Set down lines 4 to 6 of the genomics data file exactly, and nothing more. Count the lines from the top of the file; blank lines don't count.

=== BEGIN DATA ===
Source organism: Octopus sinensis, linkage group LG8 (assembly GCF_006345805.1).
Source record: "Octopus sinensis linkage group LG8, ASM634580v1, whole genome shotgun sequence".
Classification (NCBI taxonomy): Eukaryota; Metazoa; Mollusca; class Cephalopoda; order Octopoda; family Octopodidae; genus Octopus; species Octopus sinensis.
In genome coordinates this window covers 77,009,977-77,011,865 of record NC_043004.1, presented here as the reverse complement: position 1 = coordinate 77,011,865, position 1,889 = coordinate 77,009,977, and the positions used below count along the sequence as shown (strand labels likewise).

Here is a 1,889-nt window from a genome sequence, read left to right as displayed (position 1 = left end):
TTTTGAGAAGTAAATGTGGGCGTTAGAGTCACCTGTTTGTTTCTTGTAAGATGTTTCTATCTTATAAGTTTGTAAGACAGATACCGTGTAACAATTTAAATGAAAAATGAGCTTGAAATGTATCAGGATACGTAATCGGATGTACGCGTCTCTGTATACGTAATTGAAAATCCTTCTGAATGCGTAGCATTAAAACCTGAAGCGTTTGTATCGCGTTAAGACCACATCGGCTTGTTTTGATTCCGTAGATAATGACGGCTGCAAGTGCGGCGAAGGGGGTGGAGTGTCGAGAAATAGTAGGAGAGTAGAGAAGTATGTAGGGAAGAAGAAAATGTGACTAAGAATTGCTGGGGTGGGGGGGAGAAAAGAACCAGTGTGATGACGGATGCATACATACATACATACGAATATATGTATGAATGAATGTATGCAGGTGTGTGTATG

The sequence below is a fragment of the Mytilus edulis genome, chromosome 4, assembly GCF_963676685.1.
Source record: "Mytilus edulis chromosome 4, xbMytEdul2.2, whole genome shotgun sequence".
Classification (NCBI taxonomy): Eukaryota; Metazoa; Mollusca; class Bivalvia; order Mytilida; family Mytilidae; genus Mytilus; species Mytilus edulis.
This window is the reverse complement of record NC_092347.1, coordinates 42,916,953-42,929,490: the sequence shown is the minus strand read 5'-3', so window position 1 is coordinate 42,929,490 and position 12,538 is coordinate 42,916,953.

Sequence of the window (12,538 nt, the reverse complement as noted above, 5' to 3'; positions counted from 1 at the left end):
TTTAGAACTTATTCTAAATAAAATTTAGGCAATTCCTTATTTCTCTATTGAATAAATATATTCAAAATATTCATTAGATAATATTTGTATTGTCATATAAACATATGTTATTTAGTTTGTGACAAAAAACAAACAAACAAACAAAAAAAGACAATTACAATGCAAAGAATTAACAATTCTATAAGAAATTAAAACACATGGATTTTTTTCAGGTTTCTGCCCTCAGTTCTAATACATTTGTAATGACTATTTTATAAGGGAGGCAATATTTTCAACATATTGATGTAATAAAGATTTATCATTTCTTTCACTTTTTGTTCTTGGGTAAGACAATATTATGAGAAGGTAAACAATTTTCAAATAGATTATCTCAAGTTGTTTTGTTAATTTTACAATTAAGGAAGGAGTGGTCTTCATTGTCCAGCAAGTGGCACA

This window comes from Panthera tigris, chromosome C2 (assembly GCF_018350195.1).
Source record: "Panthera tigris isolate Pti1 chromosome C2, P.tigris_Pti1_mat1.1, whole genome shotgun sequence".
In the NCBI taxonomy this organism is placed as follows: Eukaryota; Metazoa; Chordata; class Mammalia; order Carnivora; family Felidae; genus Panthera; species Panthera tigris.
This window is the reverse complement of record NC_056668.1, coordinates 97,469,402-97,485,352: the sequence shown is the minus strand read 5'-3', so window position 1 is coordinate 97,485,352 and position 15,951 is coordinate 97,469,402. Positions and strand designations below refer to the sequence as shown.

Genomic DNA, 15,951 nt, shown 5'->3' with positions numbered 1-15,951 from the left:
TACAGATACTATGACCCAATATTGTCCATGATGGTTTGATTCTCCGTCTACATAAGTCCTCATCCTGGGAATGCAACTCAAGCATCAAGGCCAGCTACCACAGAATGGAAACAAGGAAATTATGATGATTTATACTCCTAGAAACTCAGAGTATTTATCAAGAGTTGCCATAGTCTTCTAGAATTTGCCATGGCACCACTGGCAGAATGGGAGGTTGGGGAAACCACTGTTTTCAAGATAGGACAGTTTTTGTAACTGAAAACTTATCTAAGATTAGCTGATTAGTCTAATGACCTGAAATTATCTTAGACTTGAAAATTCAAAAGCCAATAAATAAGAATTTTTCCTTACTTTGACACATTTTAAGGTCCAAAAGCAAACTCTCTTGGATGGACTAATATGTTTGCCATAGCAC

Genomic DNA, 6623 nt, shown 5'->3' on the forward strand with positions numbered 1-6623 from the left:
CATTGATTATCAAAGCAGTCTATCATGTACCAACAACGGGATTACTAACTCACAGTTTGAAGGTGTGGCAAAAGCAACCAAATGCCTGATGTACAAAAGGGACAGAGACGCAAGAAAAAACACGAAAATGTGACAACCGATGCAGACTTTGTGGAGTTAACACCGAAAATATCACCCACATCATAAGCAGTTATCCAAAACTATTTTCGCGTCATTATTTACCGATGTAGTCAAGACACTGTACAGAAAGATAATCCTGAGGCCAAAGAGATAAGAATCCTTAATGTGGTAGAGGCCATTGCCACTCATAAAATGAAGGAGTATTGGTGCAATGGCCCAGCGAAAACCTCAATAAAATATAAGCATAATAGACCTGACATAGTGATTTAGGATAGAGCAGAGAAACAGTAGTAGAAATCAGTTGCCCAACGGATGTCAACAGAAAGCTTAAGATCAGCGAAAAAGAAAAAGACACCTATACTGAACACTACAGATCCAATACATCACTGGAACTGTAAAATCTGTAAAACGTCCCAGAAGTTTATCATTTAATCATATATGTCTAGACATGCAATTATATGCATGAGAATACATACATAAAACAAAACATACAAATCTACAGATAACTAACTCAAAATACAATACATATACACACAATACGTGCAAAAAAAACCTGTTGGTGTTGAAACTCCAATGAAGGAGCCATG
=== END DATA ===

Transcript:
In genome coordinates this window covers 77,009,977-77,011,865 of record NC_043004.1, presented here as the reverse complement: position 1 = coordinate 77,011,865, position 1,889 = coordinate 77,009,977, and the positions used below count along the sequence as shown (strand labels likewise).

Here is a 1,889-nt window from a genome sequence, read left to right as displayed (position 1 = left end):
TTTTGAGAAGTAAATGTGGGCGTTAGAGTCACCTGTTTGTTTCTTGTAAGATGTTTCTATCTTATAAGTTTGTAAGACAGATACCGTGTAACAATTTAAATGAAAAATGAGCTTGAAATGTATCAGGATACGTAATCGGATGTACGCGTCTCTGTATACGTAATTGAAAATCCTTCTGAATGCGTAGCATTAAAACCTGAAGCGTTTGTATCGCGTTAAGACCACATCGGCTTGTTTTGATTCCGTAGATAATGACGGCTGCAAGTGCGGCGAAGGGGGTGGAGTGTCGAGAAATAGTAGGAGAGTAGAGAAGTATGTAGGGAAGAAGAAAATGTGACTAAGAATTGCTGGGGTGGGGGGGAGAAAAGAACCAGTGTGATGACGGATGCATACATACATACATACGAATATATGTATGAATGAATGTATGCAGGTGTGTGTATG